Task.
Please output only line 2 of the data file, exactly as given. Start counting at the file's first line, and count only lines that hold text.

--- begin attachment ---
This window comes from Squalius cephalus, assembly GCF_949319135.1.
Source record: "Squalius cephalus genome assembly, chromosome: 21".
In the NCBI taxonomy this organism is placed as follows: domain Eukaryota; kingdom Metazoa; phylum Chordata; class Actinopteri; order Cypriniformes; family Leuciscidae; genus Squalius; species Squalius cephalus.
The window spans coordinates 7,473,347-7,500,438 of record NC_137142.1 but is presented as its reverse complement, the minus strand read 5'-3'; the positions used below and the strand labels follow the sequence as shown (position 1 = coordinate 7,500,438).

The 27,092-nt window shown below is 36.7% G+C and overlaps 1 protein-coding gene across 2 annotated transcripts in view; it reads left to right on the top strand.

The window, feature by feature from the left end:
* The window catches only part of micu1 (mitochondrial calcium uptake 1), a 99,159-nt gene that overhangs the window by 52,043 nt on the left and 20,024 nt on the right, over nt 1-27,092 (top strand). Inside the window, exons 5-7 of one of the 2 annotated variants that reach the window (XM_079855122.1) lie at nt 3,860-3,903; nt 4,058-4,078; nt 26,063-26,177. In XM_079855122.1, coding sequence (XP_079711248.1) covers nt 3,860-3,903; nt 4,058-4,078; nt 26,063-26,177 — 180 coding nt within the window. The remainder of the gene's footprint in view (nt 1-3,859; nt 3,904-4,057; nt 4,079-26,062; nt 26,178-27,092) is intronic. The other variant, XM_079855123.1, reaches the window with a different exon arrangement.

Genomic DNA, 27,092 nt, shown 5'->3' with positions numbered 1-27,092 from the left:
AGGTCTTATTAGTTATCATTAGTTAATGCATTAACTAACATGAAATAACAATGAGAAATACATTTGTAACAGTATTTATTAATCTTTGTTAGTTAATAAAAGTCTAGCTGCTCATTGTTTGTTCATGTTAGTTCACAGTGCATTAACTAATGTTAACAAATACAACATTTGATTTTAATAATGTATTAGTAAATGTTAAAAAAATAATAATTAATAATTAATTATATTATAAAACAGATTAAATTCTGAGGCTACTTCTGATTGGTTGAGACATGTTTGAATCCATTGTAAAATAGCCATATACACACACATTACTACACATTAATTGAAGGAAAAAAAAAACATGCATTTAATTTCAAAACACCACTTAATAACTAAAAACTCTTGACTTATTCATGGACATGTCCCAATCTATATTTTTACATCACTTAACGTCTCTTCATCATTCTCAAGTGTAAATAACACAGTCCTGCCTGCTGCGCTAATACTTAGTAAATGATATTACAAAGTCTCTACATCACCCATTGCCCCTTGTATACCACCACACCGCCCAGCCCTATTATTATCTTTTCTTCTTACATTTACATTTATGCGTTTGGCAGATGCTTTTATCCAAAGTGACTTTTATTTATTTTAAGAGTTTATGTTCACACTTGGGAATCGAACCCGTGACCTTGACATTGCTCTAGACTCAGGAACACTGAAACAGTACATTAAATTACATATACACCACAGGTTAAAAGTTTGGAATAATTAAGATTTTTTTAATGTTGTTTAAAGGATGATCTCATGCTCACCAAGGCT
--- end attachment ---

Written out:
Source record: "Squalius cephalus genome assembly, chromosome: 21".